In the book of Micah, the prophet indicts Israel’s kings and prophets for using their power to prey on their citizens and failing to lead their nation towards justice. Micah then laments for his people because he knows Israel must pay for her sin, and that Jerusalem will soon fall. Jesus embodies the judgment of Micah, even to the point of death. Ultimately, Micah reveals to us that in Jesus’ death, there is the hope of a new Kingdom.

At a Glance


NIV Bible Micah Introduction

The prophet Micah speaks to the southern kingdom of Judah during the reigns of Jotham, Ahaz and Hezekiah (late 8th century BC). He foresees that Samaria and Jerusalem, the capital cities of Israel and Judah, will be destroyed because of their injustice and corrupt religion. The people have abandoned the covenant God made with them, taking up the pagan religious practices of the Canaanites. The rich and powerful are ruthlessly exploiting the poor, ignoring the law of Moses. Micah warns that in punishment for their unfaithfulness and injustice, both kingdoms will be invaded, conquered and exiled. As he predicts, Samaria falls to the Assyrians in 722 BC and Jerusalem falls to the Babylonians in 587/6 BC.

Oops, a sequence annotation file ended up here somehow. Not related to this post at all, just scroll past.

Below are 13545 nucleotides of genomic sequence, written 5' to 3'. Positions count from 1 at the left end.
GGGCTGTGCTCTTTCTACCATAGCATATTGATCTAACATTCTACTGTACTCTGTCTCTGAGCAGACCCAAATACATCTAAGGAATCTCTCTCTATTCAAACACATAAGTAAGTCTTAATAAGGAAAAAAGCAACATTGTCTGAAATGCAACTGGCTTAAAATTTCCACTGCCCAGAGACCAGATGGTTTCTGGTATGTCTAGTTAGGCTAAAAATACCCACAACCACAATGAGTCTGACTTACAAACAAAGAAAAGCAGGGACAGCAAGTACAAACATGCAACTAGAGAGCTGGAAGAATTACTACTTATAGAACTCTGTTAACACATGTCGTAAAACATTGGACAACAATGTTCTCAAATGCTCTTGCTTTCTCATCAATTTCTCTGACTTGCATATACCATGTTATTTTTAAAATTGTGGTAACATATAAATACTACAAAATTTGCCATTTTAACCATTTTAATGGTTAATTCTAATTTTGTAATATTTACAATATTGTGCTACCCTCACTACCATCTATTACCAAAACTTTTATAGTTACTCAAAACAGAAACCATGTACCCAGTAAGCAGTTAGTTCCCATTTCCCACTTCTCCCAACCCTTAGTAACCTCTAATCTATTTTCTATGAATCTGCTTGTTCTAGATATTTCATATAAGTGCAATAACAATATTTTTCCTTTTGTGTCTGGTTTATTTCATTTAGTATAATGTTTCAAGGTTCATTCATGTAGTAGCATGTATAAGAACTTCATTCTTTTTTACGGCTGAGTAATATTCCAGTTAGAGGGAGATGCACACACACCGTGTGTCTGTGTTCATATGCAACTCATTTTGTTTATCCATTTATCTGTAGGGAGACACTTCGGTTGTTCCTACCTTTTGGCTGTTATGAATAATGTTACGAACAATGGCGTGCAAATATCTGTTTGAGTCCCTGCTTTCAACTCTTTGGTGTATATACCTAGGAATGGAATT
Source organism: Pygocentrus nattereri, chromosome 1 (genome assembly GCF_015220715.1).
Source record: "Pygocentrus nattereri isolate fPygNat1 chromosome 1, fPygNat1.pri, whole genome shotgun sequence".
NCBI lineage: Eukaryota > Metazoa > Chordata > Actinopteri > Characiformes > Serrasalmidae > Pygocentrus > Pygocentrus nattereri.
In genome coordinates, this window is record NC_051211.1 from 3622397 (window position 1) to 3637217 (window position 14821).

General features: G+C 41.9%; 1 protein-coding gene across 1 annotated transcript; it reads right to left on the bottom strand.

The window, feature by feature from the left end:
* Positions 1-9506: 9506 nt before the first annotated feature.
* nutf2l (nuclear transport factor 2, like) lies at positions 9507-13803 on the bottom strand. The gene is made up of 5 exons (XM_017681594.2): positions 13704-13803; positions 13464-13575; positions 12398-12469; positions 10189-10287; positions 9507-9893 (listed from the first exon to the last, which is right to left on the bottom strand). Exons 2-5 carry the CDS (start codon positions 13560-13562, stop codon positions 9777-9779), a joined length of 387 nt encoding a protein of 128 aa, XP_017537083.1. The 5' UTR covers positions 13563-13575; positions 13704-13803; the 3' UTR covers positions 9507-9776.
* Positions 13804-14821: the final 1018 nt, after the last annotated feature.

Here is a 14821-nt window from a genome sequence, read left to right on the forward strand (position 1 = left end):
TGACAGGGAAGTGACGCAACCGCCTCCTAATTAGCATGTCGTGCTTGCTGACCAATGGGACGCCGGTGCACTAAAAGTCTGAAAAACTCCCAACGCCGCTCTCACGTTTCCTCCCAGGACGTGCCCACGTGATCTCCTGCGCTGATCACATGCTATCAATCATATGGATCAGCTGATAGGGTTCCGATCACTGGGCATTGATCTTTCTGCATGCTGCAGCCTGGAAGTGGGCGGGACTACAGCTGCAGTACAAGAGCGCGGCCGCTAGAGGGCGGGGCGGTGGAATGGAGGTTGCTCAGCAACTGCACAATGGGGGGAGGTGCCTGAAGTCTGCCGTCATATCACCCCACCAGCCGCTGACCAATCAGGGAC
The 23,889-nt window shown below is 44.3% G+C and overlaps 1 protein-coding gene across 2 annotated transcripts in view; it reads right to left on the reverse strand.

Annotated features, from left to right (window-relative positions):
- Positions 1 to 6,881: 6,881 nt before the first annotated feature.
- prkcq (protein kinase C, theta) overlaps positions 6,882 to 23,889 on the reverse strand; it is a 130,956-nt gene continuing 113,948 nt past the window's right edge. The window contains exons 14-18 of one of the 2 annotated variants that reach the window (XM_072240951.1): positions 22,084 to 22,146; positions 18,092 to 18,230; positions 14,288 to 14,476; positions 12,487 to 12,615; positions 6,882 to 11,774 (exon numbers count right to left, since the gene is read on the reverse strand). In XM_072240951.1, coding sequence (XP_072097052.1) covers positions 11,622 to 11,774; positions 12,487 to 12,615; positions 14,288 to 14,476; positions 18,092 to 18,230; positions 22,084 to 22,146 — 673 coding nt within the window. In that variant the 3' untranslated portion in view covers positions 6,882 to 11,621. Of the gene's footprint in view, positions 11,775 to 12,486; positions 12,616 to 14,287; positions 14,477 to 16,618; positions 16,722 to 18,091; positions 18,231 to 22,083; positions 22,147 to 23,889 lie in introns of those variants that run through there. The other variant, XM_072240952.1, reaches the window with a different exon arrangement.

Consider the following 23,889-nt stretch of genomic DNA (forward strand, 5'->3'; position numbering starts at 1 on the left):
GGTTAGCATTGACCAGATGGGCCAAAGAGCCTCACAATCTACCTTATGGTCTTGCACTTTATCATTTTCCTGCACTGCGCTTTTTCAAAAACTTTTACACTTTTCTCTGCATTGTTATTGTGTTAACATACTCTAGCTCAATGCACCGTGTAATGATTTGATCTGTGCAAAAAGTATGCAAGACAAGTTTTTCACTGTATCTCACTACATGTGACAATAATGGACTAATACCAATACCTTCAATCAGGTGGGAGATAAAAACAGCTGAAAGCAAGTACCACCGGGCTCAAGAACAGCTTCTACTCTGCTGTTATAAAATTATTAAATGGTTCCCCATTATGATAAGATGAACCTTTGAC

Micah’s prophecies alternate between warnings of destruction and promises of restoration. Each of Micah’s three groups of oracles begins with a series of judgments, and then concludes with promises of restoration. Micah proclaims that in compassion and covenant faithfulness God will save a remnant of the people and bring them back to their own land. There they will be ruled by a righteous king and become a light to the whole world, pointing all nations to the ways of the Lord. God will help Israel find its place in the biblical drama.

Bible Project

Micah Introduction

Hover to zoom, Click to open in new tab

Spoken Gospel

Micah Series

Cornerstone Chapel

results matching ""

    No results matching ""